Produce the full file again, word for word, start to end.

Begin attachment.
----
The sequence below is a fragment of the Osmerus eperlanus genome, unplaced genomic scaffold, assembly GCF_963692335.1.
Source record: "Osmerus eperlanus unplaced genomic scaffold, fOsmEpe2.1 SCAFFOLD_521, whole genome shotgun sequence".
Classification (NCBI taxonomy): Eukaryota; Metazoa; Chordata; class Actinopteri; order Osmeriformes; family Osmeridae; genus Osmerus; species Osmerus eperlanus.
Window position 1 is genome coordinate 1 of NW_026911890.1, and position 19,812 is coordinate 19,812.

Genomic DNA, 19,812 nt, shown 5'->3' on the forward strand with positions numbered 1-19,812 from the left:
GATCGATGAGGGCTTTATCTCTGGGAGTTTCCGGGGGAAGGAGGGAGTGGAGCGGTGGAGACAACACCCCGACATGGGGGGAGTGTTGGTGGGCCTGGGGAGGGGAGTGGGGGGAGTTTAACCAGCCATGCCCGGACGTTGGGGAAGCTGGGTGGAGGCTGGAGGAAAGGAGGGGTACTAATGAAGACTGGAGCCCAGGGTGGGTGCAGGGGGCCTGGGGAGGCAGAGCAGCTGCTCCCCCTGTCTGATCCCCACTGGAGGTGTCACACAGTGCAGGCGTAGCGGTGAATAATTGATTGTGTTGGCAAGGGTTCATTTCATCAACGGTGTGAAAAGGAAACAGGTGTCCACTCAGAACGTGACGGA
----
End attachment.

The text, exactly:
The sequence below is a fragment of the Osmerus eperlanus genome, unplaced genomic scaffold, assembly GCF_963692335.1.
Source record: "Osmerus eperlanus unplaced genomic scaffold, fOsmEpe2.1 SCAFFOLD_521, whole genome shotgun sequence".
Classification (NCBI taxonomy): Eukaryota; Metazoa; Chordata; class Actinopteri; order Osmeriformes; family Osmeridae; genus Osmerus; species Osmerus eperlanus.
Window position 1 is genome coordinate 1 of NW_026911890.1, and position 19,812 is coordinate 19,812.

Genomic DNA, 19,812 nt, shown 5'->3' on the forward strand with positions numbered 1-19,812 from the left:
GATCGATGAGGGCTTTATCTCTGGGAGTTTCCGGGGGAAGGAGGGAGTGGAGCGGTGGAGACAACACCCCGACATGGGGGGAGTGTTGGTGGGCCTGGGGAGGGGAGTGGGGGGAGTTTAACCAGCCATGCCCGGACGTTGGGGAAGCTGGGTGGAGGCTGGAGGAAAGGAGGGGTACTAATGAAGACTGGAGCCCAGGGTGGGTGCAGGGGGCCTGGGGAGGCAGAGCAGCTGCTCCCCCTGTCTGATCCCCACTGGAGGTGTCACACAGTGCAGGCGTAGCGGTGAATAATTGATTGTGTTGGCAAGGGTTCATTTCATCAACGGTGTGAAAAGGAAACAGGTGTCCACTCAGAACGTGACGGA